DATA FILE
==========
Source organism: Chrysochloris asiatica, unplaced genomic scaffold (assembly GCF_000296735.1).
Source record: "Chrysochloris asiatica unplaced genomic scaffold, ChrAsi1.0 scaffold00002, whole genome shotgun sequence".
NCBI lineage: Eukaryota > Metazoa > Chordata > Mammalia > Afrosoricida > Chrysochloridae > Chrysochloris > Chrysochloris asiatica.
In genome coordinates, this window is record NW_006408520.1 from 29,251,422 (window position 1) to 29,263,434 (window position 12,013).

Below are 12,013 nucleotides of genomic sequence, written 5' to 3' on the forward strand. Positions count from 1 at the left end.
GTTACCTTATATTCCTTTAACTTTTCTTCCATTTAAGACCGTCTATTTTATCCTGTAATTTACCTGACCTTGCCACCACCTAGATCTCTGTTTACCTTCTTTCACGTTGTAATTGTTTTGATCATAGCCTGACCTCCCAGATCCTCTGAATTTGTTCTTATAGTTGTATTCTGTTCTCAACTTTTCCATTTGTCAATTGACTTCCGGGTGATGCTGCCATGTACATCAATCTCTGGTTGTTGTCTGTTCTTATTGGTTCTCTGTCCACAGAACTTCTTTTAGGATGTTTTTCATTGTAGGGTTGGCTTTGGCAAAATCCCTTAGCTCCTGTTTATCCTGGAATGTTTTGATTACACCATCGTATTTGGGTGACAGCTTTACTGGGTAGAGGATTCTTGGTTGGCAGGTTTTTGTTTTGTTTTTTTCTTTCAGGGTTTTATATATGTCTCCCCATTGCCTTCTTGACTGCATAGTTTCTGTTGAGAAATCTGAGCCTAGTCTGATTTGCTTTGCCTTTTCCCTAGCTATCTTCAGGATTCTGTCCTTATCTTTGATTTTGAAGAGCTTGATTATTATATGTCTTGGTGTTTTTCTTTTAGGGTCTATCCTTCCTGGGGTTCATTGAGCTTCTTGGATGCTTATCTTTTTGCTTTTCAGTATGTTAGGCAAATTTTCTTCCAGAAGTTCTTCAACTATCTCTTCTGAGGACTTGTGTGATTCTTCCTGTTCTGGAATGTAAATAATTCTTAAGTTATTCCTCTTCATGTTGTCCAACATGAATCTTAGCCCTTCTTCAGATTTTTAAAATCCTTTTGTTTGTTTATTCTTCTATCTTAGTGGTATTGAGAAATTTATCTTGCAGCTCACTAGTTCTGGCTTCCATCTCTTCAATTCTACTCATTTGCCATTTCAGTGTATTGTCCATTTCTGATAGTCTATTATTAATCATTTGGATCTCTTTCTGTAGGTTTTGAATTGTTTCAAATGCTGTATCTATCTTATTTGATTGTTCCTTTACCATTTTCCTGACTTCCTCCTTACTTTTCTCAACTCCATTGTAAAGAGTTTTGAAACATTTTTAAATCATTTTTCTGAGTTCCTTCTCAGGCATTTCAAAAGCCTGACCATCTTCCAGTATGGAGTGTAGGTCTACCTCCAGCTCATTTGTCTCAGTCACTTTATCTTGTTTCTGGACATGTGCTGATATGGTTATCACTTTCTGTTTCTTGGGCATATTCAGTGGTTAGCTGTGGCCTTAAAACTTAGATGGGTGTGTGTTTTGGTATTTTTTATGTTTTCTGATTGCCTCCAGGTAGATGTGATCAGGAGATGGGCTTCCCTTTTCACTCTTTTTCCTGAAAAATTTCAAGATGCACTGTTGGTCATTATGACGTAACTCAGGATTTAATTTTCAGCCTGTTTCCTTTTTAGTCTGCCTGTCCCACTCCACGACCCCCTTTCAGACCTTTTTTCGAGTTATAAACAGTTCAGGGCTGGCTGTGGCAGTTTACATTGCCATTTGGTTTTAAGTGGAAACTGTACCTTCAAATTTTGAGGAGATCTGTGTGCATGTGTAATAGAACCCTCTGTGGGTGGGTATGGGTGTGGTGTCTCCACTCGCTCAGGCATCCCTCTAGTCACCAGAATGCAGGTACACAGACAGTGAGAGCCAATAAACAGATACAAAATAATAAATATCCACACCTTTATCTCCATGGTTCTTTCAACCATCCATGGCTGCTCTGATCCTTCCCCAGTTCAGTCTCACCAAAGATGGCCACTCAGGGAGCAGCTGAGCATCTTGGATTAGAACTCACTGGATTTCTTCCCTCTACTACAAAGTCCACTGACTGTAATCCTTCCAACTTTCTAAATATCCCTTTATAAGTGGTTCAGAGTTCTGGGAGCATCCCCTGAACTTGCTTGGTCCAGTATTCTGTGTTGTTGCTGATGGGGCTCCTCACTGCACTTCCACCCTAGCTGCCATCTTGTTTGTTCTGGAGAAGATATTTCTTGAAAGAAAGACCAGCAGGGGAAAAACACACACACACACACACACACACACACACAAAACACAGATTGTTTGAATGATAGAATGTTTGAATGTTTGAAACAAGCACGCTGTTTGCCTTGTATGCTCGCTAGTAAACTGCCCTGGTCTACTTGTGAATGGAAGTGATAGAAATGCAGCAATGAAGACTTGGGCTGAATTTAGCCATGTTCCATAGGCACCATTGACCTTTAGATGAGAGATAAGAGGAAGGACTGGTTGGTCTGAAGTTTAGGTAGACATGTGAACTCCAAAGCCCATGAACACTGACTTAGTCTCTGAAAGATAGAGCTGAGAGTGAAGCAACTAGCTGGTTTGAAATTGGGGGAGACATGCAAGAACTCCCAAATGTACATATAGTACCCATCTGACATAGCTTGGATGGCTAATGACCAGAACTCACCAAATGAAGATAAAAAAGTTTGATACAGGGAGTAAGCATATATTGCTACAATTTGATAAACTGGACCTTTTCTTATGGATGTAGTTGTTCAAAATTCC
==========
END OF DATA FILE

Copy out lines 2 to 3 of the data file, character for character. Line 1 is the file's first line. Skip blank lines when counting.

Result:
Source record: "Chrysochloris asiatica unplaced genomic scaffold, ChrAsi1.0 scaffold00002, whole genome shotgun sequence".
NCBI lineage: Eukaryota > Metazoa > Chordata > Mammalia > Afrosoricida > Chrysochloridae > Chrysochloris > Chrysochloris asiatica.